Back in the day when we started ST6 we knew we wanted to build a company that would be a catalyst for profound positive impact on the world. We knew that the only way to make this happen was to gather great people together.

Soon after starting to look for our first hires we realized that having great people was just not enough. Coming from a fairly large enterprise we knew that "standard" organization methods would not work for our kind of people. We would have to reinvent the ways an organization operates in order to empower those great people.

We needed to build an environment which would allow those people to flourish. We needed to deliberately craft an organizational culture that would reinforce our core values. We needed to make culture our strategy.

Culture as a Product

We have already discussed that culture is a product on its own. Unfortunately very few companies realize this. It is sad to see startups talking primarily about their products and not mentioning a word about their organizational cultures. They are so obsessed with product features and funding that they kind of forget that a company is its people, not its product. In a sense they should strive for People-Culture-Fit over Product-Market-Fit.

On the other side of the spectrum are enterprises that try to enforce "culture" and "values" upon employees without realizing that they have lost any connection with them. C-level execs looking to digitally transform the organization, middle-level managers looking to hit the numbers and employees counting the working hours all floating in the same ship without clear purpose.

Why is it like this? Why do most organizations fail to build strong cultures? Why do very few organizations design their cultures deliberately?

Before answering those questions we need to step back and look at what an organizational culture is at its core.

It starts with Values

In his Understanding Culture post (I highly recommend reading it) Mike McGarr visualizes culture using the following diagram:

Culture Diagram Original image from Mike McGarr blog.

Values and core values are what drives and bonds an organization. Values can evolve over time as your organization grows but core values shouldn't change. Core values are the principles that establish purpose and shape the mission of your organization. If they change you are in a different organization now.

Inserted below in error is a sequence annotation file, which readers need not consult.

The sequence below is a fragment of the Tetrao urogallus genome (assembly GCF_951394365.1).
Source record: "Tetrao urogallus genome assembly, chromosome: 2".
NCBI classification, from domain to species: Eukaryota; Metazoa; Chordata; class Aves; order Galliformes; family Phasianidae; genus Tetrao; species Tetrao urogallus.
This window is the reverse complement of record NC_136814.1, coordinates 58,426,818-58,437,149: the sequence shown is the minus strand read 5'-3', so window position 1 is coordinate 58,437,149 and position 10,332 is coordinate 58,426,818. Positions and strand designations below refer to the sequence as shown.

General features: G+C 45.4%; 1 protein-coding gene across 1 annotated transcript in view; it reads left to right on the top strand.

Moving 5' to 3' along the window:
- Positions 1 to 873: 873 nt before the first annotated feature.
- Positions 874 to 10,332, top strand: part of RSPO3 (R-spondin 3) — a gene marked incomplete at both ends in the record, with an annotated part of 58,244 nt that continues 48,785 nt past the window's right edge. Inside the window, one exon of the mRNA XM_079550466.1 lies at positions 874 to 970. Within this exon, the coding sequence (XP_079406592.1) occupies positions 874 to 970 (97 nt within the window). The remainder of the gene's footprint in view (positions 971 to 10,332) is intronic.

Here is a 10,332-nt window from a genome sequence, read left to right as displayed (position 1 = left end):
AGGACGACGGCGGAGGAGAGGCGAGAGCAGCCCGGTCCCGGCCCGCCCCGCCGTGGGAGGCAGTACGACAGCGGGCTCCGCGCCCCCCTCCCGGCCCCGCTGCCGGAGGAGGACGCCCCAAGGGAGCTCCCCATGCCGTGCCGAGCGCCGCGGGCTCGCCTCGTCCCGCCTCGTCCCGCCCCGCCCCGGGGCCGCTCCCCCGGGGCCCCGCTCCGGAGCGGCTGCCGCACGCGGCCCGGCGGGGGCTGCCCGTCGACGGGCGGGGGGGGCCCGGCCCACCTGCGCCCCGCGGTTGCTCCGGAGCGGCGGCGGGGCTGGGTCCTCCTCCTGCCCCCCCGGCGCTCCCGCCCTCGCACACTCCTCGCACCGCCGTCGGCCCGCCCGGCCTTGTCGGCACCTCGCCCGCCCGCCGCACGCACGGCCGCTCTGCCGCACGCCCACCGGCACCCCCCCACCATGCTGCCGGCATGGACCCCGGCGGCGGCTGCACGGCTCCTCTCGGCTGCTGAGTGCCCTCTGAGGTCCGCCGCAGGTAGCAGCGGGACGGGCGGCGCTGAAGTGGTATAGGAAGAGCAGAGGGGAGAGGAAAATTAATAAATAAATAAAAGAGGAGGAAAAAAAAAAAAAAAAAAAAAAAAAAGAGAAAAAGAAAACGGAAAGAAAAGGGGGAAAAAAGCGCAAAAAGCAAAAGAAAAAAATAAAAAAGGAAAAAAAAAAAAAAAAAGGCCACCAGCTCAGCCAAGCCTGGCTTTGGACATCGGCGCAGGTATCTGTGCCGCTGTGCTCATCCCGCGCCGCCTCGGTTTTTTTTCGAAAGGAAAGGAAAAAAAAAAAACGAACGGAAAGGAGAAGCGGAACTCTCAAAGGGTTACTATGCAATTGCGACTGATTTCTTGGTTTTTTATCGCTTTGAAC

Values are usually conceived by the founders and early employees when the organizational culture is incepted. It is critical to get those outlined early on.

Does your organization have values and core values? Have they proven themselves over time?

It's about delivering on your Values

Having values defined is the "easiest part". You need to deliver on those values. You need to act in line with your values. Everything you do, every little interaction, every message, every meeting, every pull request, every process, every tool should be aligned with your values. The same goes for the things you shouldn't do - if something is against your values just don't do it.

For example, Volkswagen has "We take on responsibility for the environment and society" and "We are honest and speak up when something is wrong" as values but they failed miserably to deliver on them - remember Dieselgate.

In order to create a strong culture it is critical for the founders (and early hires) to act in line with the company's core values.

Are you delivering on your core values? Do your organization leaders act according to your values? What are you willing to give up to have a value-driven organization?

Back to the main question: Why do most organizations fail to build strong cultures? I believe we have an answer: they have failed to discover their core values and to deliver them through behavior. It's that simple yet hard to execute. Everything else in your culture is derived from your values and your subsequent behavior.

Stay tuned for our next post when we will share our core values and how we are delivering on them.